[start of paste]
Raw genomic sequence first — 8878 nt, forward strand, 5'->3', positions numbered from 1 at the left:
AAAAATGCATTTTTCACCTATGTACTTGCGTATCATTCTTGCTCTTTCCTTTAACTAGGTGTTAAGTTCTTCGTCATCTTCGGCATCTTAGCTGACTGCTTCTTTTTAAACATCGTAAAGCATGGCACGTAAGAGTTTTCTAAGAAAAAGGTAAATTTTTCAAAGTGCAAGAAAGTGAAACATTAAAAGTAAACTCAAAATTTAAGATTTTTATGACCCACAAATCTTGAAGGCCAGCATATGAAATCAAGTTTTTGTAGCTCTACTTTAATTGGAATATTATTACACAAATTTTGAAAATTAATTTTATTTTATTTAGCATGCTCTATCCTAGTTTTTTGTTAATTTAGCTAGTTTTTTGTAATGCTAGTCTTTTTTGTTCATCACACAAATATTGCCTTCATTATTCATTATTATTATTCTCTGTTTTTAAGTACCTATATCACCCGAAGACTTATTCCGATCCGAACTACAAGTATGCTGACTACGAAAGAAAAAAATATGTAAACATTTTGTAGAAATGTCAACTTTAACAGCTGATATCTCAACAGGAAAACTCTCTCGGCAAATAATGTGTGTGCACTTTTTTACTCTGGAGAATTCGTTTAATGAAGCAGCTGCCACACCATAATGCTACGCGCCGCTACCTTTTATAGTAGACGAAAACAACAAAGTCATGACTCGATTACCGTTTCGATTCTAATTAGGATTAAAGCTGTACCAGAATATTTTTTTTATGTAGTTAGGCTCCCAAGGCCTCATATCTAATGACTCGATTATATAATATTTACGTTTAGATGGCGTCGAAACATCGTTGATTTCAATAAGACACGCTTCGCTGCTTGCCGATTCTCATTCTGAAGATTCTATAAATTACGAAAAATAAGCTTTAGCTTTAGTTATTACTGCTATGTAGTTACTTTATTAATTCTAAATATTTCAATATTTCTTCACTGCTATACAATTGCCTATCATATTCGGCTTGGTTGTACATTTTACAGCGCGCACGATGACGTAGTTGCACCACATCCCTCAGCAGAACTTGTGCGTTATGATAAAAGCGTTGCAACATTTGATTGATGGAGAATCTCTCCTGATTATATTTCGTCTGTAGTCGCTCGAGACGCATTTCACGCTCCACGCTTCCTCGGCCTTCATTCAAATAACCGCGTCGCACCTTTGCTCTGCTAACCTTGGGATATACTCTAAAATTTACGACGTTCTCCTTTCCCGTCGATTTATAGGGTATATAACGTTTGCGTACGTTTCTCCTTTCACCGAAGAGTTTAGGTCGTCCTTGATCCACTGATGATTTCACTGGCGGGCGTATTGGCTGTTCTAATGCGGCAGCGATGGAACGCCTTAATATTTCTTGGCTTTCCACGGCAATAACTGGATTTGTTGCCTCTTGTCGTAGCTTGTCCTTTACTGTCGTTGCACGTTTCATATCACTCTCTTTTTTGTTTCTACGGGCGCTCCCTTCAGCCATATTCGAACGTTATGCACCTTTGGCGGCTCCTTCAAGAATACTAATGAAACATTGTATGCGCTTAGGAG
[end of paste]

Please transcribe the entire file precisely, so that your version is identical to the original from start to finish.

Raw genomic sequence first — 8878 nt, forward strand, 5'->3', positions numbered from 1 at the left:
AAAAATGCATTTTTCACCTATGTACTTGCGTATCATTCTTGCTCTTTCCTTTAACTAGGTGTTAAGTTCTTCGTCATCTTCGGCATCTTAGCTGACTGCTTCTTTTTAAACATCGTAAAGCATGGCACGTAAGAGTTTTCTAAGAAAAAGGTAAATTTTTCAAAGTGCAAGAAAGTGAAACATTAAAAGTAAACTCAAAATTTAAGATTTTTATGACCCACAAATCTTGAAGGCCAGCATATGAAATCAAGTTTTTGTAGCTCTACTTTAATTGGAATATTATTACACAAATTTTGAAAATTAATTTTATTTTATTTAGCATGCTCTATCCTAGTTTTTTGTTAATTTAGCTAGTTTTTTGTAATGCTAGTCTTTTTTGTTCATCACACAAATATTGCCTTCATTATTCATTATTATTATTCTCTGTTTTTAAGTACCTATATCACCCGAAGACTTATTCCGATCCGAACTACAAGTATGCTGACTACGAAAGAAAAAAATATGTAAACATTTTGTAGAAATGTCAACTTTAACAGCTGATATCTCAACAGGAAAACTCTCTCGGCAAATAATGTGTGTGCACTTTTTTACTCTGGAGAATTCGTTTAATGAAGCAGCTGCCACACCATAATGCTACGCGCCGCTACCTTTTATAGTAGACGAAAACAACAAAGTCATGACTCGATTACCGTTTCGATTCTAATTAGGATTAAAGCTGTACCAGAATATTTTTTTTATGTAGTTAGGCTCCCAAGGCCTCATATCTAATGACTCGATTATATAATATTTACGTTTAGATGGCGTCGAAACATCGTTGATTTCAATAAGACACGCTTCGCTGCTTGCCGATTCTCATTCTGAAGATTCTATAAATTACGAAAAATAAGCTTTAGCTTTAGTTATTACTGCTATGTAGTTACTTTATTAATTCTAAATATTTCAATATTTCTTCACTGCTATACAATTGCCTATCATATTCGGCTTGGTTGTACATTTTACAGCGCGCACGATGACGTAGTTGCACCACATCCCTCAGCAGAACTTGTGCGTTATGATAAAAGCGTTGCAACATTTGATTGATGGAGAATCTCTCCTGATTATATTTCGTCTGTAGTCGCTCGAGACGCATTTCACGCTCCACGCTTCCTCGGCCTTCATTCAAATAACCGCGTCGCACCTTTGCTCTGCTAACCTTGGGATATACTCTAAAATTTACGACGTTCTCCTTTCCCGTCGATTTATAGGGTATATAACGTTTGCGTACGTTTCTCCTTTCACCGAAGAGTTTAGGTCGTCCTTGATCCACTGATGATTTCACTGGCGGGCGTATTGGCTGTTCTAATGCGGCAGCGATGGAACGCCTTAATATTTCTTGGCTTTCCACGGCAATAACTGGATTTGTTGCCTCTTGTCGTAGCTTGTCCTTTACTGTCGTTGCACGTTTCATATCACTCTCTTTTTTGTTTCTACGGGCGCTCCCTTCAGCCATATTCGAACGTTATGCACCTTTGGCGGCTCCTTCAAGAATACTAATGAAACATTGTATGCGCTTAGGAG